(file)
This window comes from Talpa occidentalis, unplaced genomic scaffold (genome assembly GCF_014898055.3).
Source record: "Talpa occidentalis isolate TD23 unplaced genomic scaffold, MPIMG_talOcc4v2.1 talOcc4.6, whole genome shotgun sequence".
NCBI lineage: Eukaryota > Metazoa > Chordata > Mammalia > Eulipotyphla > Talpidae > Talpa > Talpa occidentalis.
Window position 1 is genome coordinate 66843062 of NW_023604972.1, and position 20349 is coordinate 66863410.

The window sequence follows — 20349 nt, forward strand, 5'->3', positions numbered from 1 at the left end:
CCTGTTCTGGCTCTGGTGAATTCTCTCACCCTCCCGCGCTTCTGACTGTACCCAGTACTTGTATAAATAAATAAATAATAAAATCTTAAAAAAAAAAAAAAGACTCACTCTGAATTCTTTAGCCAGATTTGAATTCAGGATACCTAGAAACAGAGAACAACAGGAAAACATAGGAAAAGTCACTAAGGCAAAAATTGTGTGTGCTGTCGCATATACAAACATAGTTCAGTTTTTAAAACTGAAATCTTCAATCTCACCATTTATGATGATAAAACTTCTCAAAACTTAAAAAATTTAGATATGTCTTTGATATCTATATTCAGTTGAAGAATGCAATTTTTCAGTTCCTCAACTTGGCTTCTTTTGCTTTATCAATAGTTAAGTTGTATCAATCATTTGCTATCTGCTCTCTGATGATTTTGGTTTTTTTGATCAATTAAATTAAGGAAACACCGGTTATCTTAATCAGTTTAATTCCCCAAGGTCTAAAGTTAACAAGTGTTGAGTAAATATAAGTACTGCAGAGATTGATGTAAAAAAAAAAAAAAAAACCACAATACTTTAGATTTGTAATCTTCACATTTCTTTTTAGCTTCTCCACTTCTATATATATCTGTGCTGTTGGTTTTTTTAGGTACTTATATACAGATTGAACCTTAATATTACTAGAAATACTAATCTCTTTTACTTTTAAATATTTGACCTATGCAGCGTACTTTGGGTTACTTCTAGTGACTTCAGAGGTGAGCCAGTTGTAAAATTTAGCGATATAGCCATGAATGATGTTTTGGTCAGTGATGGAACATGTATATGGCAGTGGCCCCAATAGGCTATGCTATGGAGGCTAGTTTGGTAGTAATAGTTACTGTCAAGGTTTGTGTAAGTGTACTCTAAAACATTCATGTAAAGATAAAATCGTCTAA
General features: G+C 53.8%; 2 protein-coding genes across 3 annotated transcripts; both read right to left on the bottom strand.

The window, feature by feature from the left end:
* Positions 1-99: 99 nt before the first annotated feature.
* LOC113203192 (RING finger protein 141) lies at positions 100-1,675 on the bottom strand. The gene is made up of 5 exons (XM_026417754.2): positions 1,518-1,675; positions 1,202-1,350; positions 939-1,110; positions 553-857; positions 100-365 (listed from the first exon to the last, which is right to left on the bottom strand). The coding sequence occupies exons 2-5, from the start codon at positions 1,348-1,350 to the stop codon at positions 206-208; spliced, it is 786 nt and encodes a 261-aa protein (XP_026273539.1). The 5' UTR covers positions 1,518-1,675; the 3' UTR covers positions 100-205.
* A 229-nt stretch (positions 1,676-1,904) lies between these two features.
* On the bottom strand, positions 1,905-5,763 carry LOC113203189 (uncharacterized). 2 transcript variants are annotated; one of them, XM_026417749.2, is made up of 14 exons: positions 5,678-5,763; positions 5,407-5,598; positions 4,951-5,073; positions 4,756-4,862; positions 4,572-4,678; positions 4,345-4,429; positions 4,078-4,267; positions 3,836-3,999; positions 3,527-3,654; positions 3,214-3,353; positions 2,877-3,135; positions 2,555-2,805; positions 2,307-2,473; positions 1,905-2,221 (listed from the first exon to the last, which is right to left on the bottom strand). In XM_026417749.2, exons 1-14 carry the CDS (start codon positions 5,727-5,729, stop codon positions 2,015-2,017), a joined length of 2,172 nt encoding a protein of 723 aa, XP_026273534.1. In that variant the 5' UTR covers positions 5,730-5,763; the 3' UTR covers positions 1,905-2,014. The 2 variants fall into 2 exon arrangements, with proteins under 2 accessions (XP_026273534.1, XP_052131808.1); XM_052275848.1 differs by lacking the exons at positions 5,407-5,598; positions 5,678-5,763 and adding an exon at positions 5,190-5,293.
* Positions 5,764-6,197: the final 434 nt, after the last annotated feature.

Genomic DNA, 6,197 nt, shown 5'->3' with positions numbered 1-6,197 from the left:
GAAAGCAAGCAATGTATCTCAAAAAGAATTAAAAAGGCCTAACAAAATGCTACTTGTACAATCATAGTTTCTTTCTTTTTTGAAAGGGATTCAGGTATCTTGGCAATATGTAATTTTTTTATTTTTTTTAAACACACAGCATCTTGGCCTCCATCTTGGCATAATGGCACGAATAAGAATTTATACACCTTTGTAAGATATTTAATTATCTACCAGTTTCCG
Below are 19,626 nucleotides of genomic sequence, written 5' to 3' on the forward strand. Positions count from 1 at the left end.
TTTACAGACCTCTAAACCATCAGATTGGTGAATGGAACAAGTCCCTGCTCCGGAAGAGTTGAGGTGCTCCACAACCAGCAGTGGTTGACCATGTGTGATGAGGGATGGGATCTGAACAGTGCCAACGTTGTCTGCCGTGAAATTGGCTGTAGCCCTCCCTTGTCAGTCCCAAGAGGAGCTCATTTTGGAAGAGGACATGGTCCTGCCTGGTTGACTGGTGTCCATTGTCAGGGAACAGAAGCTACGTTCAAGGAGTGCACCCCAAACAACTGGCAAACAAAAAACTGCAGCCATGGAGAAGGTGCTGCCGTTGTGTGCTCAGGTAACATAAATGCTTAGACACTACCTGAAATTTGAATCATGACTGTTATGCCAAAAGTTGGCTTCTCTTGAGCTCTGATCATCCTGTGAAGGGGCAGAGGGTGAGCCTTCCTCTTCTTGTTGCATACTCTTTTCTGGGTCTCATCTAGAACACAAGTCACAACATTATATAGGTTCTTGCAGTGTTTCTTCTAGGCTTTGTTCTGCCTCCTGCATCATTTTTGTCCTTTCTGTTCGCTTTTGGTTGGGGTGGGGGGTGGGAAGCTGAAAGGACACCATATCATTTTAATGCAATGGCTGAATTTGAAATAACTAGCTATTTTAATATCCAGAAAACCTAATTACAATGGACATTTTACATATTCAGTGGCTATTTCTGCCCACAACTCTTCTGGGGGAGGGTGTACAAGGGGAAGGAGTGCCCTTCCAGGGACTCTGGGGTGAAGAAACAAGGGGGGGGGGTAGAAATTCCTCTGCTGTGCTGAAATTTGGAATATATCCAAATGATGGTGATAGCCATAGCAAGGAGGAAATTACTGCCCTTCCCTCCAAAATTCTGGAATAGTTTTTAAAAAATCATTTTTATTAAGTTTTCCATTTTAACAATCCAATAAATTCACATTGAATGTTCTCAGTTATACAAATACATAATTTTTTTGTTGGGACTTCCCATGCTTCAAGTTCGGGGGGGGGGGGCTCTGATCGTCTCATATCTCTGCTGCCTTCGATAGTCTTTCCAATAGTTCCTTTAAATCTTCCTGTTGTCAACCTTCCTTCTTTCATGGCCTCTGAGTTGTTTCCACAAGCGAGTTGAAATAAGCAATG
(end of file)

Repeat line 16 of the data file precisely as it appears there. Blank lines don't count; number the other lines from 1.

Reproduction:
Below are 19,626 nucleotides of genomic sequence, written 5' to 3' on the forward strand. Positions count from 1 at the left end.